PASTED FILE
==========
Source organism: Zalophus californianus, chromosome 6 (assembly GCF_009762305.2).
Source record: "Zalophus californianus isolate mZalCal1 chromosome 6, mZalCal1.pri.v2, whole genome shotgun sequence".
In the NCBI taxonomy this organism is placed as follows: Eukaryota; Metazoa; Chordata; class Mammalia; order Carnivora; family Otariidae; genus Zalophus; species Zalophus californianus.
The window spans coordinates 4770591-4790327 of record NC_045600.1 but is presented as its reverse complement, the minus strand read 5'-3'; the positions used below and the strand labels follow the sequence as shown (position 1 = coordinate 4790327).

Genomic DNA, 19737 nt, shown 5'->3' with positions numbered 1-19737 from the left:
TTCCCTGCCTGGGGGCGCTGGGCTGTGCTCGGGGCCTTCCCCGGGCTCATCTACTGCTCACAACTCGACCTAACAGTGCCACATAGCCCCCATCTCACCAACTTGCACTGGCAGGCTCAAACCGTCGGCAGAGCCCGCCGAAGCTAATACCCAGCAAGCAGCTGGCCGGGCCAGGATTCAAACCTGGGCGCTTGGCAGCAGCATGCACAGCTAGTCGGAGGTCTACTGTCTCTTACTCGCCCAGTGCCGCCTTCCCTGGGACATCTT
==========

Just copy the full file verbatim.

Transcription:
Source organism: Zalophus californianus, chromosome 6 (assembly GCF_009762305.2).
Source record: "Zalophus californianus isolate mZalCal1 chromosome 6, mZalCal1.pri.v2, whole genome shotgun sequence".
In the NCBI taxonomy this organism is placed as follows: Eukaryota; Metazoa; Chordata; class Mammalia; order Carnivora; family Otariidae; genus Zalophus; species Zalophus californianus.
The window spans coordinates 4770591-4790327 of record NC_045600.1 but is presented as its reverse complement, the minus strand read 5'-3'; the positions used below and the strand labels follow the sequence as shown (position 1 = coordinate 4790327).

Genomic DNA, 19737 nt, shown 5'->3' with positions numbered 1-19737 from the left:
TTCCCTGCCTGGGGGCGCTGGGCTGTGCTCGGGGCCTTCCCCGGGCTCATCTACTGCTCACAACTCGACCTAACAGTGCCACATAGCCCCCATCTCACCAACTTGCACTGGCAGGCTCAAACCGTCGGCAGAGCCCGCCGAAGCTAATACCCAGCAAGCAGCTGGCCGGGCCAGGATTCAAACCTGGGCGCTTGGCAGCAGCATGCACAGCTAGTCGGAGGTCTACTGTCTCTTACTCGCCCAGTGCCGCCTTCCCTGGGACATCTT